Program would focus on sobriety during college

Steve Pulley (center) takes a break from swimming with fellow physical therapy students, Greg Hayden and Ellen Schafer, at the Martin Luther King Jr. Pool on Tuesday. Pulley is training for an Ironman competition in Wilmington, North Carolina, and is hoping to raise $14,600 for the College Recovery Program.

When Steve Pulley dipped his bicycle into the Atlantic Ocean on May 18, 2014, after a 3,133-mile ride across the United States, it didn’t mark an ending.

The completion of his “Ride4Recovery” started what appears will be a lifelong mission for Pulley, helping young people with addictions navigate the gauntlet of drugs, alcohol and peer pressure at college, a situation underscored by the recent bust of a drug network involving past and present College of Charleston students.

Despite the rigors of being in physical therapy school at the Medical University of South Carolina, the 28-year-old Pulley has continued the pursuit of one particular mission: starting a Collegiate Recovery Program at the College of Charleston, which the college has been working on during the past year.

The Association of Recovery in Higher Education says CRPs offer “students in recovery from addiction” opportunities to experience programs in the college environment that provide support and help prevent a return to using drugs and/or alcohol.

“It’s like a sober fraternity,” Pulley says.

The association says research has determined that the programs are most successful when they provide a university-dedicated staff member, a space on campus and a focus on abstinence-based recovery.

And while dozens of CRPs have been established at colleges across the nation and the Southeast, not one has been set up in South Carolina.

Pulley’s passion is the kind that draws deep from personal, truly intimate experience.

Pulley, who grew up privileged in Mount Pleasant, was addicted to both drugs and alcohol from age 13 to 20.

“I did them all, but heroin was my drug of choice and I was an addict,” said Pulley in a 2014 interview. “Charleston is a big small city and everyone knew me from being on the street, panhandling, running around downtown and getting arrested.”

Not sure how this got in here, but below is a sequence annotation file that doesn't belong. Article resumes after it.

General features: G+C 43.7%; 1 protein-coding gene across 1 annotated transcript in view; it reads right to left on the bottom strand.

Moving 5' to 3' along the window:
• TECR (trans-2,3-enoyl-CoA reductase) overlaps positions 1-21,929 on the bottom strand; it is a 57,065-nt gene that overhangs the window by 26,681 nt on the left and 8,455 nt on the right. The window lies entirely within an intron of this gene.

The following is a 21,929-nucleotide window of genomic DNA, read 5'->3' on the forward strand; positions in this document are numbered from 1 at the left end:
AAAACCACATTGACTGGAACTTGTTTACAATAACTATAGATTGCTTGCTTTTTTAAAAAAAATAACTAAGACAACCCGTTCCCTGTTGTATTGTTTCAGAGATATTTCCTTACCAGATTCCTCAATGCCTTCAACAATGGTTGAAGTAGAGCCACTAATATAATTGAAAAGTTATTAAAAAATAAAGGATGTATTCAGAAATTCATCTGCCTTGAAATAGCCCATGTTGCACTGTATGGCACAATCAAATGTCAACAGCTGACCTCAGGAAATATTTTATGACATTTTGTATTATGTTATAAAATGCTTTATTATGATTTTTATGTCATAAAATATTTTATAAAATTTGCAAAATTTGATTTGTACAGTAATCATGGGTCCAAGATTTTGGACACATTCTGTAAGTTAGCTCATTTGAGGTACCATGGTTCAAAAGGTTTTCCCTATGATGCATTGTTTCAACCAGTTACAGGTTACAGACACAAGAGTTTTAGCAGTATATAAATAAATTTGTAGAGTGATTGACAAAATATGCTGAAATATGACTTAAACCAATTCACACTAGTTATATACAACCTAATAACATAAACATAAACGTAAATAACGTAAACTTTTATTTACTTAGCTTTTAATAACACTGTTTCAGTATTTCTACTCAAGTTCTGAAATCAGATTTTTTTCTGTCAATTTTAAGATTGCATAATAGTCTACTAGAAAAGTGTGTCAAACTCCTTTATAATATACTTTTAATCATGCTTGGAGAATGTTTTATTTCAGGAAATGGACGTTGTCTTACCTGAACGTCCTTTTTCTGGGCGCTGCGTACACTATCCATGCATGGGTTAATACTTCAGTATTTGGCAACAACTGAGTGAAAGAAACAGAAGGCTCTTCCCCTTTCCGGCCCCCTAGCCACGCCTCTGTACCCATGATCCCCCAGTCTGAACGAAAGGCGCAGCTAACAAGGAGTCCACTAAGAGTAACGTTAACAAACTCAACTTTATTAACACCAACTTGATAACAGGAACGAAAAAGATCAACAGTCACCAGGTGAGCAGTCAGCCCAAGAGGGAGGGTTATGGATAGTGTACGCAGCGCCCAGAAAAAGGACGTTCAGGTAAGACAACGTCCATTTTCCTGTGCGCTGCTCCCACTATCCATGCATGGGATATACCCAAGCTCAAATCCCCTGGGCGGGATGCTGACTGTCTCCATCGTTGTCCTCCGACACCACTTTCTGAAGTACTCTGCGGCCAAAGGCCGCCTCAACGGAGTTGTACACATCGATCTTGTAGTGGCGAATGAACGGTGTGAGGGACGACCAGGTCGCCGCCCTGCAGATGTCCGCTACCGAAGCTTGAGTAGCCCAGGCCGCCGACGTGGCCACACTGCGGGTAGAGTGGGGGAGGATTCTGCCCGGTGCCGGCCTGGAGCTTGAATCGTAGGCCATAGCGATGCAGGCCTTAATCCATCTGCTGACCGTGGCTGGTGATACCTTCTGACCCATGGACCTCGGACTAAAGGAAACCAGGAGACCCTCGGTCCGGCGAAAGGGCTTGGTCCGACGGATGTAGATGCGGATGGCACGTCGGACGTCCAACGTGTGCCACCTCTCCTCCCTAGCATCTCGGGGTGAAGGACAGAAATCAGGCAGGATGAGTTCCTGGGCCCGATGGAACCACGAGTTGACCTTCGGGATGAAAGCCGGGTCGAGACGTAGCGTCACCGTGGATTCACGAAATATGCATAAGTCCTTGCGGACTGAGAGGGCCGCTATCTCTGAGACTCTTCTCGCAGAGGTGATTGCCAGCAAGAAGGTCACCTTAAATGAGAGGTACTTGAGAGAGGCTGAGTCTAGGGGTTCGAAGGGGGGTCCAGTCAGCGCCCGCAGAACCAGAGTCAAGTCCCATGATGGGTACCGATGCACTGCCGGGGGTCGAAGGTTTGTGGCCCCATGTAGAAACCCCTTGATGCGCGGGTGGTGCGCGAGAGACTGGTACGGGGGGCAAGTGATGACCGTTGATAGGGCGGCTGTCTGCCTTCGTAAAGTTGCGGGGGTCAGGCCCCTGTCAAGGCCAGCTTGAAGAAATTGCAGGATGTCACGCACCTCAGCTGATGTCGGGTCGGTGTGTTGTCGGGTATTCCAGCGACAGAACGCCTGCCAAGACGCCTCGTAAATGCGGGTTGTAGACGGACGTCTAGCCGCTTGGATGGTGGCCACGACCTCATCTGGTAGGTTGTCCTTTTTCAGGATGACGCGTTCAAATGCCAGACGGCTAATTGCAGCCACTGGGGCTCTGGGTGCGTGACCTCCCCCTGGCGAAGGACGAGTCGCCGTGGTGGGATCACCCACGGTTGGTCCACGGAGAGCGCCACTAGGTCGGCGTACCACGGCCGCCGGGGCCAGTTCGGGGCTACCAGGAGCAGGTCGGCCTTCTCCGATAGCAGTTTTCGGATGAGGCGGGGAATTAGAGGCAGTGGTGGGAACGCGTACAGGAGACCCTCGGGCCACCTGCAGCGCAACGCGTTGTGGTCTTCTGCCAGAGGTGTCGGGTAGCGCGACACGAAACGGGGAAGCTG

His parents, Jeff and Valerie Pulley, estimated that they spent between $300,000 and $400,000 on treatment programs during those years.

The turning point came when Pulley found a program that clicked for him: Louie’s Recovery Halfway House in Statesboro, Georgia, and Georgia Southern University’s Center for Addiction Recovery, which is considered a “Collegiate Recovery Community.”

To look at Pulley now, those who didn’t know he was an addict would never guess it. He’s a healthy, driven person. In addition to his studies, he is currently training for an Ironman competition in Wilmington, North Carolina, in October with hopes to raise $14,600 for the College Recovery Program.

Pulley says physical fitness played a “huge part in my recovery,” in addition to mental and spiritual healing.

Pulley, who received MUSC’s Charles Banov Humanitarian 2016 Award, has been working on several levels locally to chip away at the addiction problem in Charleston.

He helped launch a 12-step recovery program at MUSC and started Run for Johnny, a nonprofit dedicated to the life of Johnny Schulte.

The 31-year-old CofC student was an “active member in the community of sobriety,” when he became ill with an aggressive lung infection and had to be administered pain medication.

“Johnny was not able to stay away from the pain medication after his stay at the hospital,” the nonprofit’s website says.

The organization seeks to provide scholarships to students in recovery.

But Pulley’s big goal, for now, is the College Recovery Program. With allies, he has helped raised nearly $300,000 for a program at the college. That would be enough to sustain a program for three years.

Just before the Fourth of July holidays started, Pulley got some good news.

In statement from CofC President Glenn McConnell on Thursday regarding the drug bust, he confirmed that the college will launch a Collegiate Recovery Program this fall.

“It (starting the College Recovery Program) has proved to be a lot more challenging than riding a bike across the country,” says Pulley.

Reach David Quick at 937-5516.